The commentary continues trying to explain what was going on between the brothers and specifically in the toldot (תֹּלְדוֹת) only Joseph is mentioned by name, and his brothers are mentioned as “the sons of Bilhah and the sons of Zilpah, his father’s wive.” Moshe writes of only the sons if Bilhah and Zilpah. The idea is that being sons of slave girls, his brothers are some how lesser, as opposed to Joseph being greater, being born to the one to whom Jacob loved the most. Jacob’s excessive love and favoritism of Joseph caused his brothers to hate him. The bad report or accusations Joseph brought was due to the brothers being “the sons of Bilhah and the sons of Zilpah.”
Other Jewish commentators (Rashi and Sforno) also note the amount of anger between Joseph and his brothers in their commentaries.
Rashi on Bereshit / Genesis 37:2
Any bad which he saw in his brothers the children of Leah he told his father. [He told Jacob] they ate from a living animal, that they insulted the sons of the maids (Bilha and Zilpa) calling them slaves, and that they were suspected of illicit relationships and was punished with all three. For [saying that they] ate from a living animal, they slaughtered a goat when they sold him and did not eat it alive. For slandering them that they called their brothers slaves, he was sold as a slave and for the sexual slanders, his masters wife laid eyes on him etc.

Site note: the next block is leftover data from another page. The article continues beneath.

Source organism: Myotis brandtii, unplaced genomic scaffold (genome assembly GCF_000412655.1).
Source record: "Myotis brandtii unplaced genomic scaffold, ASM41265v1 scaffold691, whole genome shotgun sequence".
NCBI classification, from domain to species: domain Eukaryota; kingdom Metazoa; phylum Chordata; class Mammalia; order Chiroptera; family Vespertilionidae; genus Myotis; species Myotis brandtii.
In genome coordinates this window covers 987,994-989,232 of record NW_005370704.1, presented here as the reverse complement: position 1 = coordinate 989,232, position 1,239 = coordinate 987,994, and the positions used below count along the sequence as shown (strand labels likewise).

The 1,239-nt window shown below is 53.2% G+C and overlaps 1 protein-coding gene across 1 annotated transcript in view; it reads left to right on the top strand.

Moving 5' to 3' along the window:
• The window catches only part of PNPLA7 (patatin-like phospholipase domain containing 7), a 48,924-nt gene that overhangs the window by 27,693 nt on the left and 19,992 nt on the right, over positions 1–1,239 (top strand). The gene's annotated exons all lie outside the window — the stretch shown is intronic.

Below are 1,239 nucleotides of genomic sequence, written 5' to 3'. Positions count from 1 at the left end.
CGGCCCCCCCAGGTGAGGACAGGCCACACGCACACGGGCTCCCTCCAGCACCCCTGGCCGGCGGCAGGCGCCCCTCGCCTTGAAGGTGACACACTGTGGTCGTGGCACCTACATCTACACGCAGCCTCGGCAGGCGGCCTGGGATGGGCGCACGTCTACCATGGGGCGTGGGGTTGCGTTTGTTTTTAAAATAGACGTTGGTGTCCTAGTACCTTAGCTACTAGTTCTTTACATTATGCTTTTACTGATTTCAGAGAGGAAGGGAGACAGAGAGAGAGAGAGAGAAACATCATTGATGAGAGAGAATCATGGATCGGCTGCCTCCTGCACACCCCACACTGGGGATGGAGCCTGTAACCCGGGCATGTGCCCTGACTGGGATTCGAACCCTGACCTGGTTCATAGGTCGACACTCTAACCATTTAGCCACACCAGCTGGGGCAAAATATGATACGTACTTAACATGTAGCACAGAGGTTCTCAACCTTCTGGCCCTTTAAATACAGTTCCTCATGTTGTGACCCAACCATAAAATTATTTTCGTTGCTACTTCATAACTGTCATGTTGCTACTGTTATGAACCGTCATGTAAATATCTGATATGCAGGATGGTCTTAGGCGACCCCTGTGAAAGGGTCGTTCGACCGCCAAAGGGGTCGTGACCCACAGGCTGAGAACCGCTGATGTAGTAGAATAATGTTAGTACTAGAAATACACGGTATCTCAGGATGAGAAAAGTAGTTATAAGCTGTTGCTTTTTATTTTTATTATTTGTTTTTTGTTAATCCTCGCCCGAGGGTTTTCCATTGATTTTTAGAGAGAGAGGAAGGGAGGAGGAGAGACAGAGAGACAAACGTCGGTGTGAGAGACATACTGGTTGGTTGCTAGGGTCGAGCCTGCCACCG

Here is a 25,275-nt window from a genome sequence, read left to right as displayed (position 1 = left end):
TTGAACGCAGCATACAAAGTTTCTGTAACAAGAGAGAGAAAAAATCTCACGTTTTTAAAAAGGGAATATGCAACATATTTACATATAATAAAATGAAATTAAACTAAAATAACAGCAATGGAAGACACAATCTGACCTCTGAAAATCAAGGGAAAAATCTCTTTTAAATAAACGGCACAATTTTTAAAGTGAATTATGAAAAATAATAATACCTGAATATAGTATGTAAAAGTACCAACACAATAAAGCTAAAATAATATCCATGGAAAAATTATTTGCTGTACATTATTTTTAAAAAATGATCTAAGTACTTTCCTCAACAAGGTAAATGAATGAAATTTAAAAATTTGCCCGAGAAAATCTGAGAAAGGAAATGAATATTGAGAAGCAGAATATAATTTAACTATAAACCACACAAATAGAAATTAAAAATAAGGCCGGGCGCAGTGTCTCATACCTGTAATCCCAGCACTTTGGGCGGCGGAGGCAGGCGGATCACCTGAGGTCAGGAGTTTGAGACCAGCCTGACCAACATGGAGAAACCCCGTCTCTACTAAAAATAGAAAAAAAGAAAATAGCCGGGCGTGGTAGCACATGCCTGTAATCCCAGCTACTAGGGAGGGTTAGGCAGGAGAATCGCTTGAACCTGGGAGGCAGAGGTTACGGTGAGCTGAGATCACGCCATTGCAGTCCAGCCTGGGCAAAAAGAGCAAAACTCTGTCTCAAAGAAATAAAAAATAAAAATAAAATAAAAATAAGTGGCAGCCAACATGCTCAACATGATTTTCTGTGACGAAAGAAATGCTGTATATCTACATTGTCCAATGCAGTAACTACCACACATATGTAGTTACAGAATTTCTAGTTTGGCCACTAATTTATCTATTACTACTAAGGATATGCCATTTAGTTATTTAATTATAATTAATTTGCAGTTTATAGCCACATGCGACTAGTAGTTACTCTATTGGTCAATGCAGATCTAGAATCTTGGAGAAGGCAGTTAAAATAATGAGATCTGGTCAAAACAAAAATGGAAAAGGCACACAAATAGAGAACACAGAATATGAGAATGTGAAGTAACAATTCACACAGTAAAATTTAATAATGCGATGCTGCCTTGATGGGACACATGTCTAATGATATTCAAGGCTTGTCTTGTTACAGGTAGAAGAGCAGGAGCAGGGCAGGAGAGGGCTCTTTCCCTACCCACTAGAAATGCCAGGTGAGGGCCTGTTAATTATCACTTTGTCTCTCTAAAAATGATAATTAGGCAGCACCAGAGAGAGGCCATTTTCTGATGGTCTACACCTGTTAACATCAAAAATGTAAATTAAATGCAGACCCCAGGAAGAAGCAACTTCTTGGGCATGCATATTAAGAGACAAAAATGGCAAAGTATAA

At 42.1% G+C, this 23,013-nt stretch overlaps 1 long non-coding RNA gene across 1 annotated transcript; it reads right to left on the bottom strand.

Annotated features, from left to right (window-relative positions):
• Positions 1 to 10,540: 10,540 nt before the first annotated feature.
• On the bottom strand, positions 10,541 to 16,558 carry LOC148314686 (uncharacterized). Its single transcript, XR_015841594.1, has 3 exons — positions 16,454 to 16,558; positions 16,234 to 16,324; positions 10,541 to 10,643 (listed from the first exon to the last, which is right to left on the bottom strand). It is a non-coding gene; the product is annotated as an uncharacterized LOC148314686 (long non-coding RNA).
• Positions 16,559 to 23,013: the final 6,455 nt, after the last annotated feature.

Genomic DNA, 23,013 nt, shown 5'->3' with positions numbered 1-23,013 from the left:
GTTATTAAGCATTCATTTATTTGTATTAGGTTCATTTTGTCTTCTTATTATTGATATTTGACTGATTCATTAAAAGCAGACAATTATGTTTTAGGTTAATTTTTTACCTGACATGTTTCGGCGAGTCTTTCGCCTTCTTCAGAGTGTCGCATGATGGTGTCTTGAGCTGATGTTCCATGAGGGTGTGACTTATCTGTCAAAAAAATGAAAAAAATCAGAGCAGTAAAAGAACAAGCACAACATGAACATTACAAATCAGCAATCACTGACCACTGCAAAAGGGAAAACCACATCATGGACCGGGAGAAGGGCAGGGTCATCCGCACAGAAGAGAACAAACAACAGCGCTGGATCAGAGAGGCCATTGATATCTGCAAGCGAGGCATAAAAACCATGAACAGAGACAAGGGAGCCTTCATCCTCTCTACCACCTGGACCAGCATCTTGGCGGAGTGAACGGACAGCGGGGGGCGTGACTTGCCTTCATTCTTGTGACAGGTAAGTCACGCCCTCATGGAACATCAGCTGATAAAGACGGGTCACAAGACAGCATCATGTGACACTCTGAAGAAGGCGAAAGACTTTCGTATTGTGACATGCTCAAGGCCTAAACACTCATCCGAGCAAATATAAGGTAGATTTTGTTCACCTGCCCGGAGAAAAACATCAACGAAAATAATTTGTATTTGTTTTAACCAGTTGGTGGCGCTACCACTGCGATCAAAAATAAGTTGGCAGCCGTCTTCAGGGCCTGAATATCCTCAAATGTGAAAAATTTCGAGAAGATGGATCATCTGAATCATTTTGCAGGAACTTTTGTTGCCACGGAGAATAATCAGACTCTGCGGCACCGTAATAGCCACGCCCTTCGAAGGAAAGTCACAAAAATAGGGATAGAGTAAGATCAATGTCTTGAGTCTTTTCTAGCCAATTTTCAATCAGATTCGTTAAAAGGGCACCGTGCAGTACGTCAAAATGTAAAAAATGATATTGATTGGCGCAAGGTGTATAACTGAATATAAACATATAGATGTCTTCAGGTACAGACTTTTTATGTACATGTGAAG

Sforno on Bereshit / Genesis 37:3, 3
ועשה לו כתונת פסים, as a visible sign that Joseph was intended by him to become the leader of all the brothers both at home and in the field. The use of such distinctive clothing to symbolize someone’s elevated stature is found also in Isaiah 22:21 והלבשתיו כתנתך, “I will dress him (Chilkiyah) in your tunic,” where it signals that authority is transferred to the one wearing the appropriate garments. (uniform). The Talmud Baba Kama 11 also confirms that authority is signaled by the attire worn by people possessing it. [there the brothers who had paid extra for their leader to represent them and to appear well dressed are quite content seeing that their representative while attired in costly garments will indirectly confer benefits upon them through their brother being listened to in the councils of the city. Ed.]